By now, everyone has heard of the tragic death of Harambe and certainly everyone has an opinion on whether or not the Cincinnati Zoo officials were justified in his fatal shooting.
I will leave primate behavior interpretation to the professional zoologists because, quite frankly, I cannot even keep a four-pound house cat from peeing on the carpet.
One thing the entire world seems to agree on; however, is that the mother of the four-year-old boy should be publicly shamed, sued…maybe even stoned…because she “let” him climb through the barrier and fall into that moat.
I don’t know if the father was there, but we know she was because her voice is on the video; comforting her son and telling him that he will be okay.
It seems; at least from the opinion of the Armchair Zoologists, that her voice was only agitating Harambe.
Add it to her long list of mistakes - memes flooding my Facebook show a picture of Harambe and the text "I was killed beacuse a b*%ch wasn't watching her child."
My oldest son, Garrett, was born with Smith-Magenis syndrome (SMS). He has a long list of developmental disabilities: low muscle tone, intellectual disabilities and self-injurious behaviors.
And he has gotten away from me. In public places and at home. More than once and for long periods of time.
When he was seven years old, Garrett got out of bed in the middle of the night, opened our front door and left.
Although Garrett was not in any danger of Western lowland silverback gorillas, our area has a high number of coyotes.
We can hear them from our house at night.
Luckily, our neighbor leaves for work at this time and brought Garrett home.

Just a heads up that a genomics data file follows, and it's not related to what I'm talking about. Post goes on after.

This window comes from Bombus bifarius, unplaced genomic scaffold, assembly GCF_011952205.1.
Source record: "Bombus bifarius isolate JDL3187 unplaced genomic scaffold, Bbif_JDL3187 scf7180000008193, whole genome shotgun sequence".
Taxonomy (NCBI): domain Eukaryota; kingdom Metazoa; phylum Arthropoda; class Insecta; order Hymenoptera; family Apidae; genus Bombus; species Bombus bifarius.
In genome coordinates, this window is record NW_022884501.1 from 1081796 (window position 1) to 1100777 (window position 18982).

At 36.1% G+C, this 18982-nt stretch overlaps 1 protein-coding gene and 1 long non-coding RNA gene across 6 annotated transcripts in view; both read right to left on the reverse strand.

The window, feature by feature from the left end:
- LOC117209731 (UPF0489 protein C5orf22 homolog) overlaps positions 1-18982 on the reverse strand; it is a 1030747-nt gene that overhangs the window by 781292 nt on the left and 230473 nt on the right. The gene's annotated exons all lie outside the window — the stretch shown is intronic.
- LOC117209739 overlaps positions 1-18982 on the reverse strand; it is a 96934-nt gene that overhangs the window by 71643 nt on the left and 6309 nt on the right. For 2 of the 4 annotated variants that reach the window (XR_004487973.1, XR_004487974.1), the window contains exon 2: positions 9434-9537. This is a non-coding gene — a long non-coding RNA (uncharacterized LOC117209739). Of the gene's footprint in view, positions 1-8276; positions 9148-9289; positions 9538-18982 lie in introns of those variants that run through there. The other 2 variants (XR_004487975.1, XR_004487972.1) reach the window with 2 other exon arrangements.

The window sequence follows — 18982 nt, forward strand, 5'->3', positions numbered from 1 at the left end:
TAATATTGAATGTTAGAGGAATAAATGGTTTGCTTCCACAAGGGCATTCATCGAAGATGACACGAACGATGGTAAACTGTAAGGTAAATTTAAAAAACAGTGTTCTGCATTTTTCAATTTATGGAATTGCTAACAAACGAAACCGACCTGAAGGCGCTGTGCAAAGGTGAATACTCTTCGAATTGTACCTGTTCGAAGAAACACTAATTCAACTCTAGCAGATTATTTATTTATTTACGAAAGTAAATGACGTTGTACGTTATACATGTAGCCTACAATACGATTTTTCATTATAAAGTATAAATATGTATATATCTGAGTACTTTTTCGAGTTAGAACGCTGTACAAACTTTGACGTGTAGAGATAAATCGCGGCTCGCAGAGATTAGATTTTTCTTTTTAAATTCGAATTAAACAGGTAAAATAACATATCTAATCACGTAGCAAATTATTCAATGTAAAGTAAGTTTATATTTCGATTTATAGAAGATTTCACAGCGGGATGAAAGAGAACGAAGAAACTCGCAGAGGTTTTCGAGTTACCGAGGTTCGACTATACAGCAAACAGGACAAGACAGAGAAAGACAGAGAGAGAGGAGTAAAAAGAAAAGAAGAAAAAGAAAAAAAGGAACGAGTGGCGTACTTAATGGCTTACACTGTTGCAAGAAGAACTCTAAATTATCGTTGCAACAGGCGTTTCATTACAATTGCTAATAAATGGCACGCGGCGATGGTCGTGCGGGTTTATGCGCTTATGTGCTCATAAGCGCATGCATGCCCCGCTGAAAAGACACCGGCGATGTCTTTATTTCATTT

My husband and I were terrified that Garrett would try to get out of the house again.
A few days later, our minister informed us that someone from our church had donated the cost of the installation and the first three months of coverage.
That alarm saved Garrett a total of three times.
It wasn’t only while I was sleeping that I failed to protect my son. The day he jumped out of a second story window I was in the kitchen.
I thought he was watching television in the next room until I heard him land on the concrete sidewalk.
And he was missing for twenty minutes at the Children’s Museum. We stood outside the play house door, not realizing that there was a second exit until he was long gone.
I don’t know the child from the zoo, but I assume that he is a typical four-year-old.
I have two other boys and I have failed them as well. It’s not just the extra vigilance of a special needs child that is impossible to monitor every single second of the day.
The outrage is because a beautiful, endangered gorilla has been killed but the mother brought her children to see these animals. Surely she cares about Harambe, too.
And I imagine she blames herself.
But, I cannot imagine how she feels knowing that the entire world blames her as well.
Although I have never met her, I know who she is. On another day, she would have been me.
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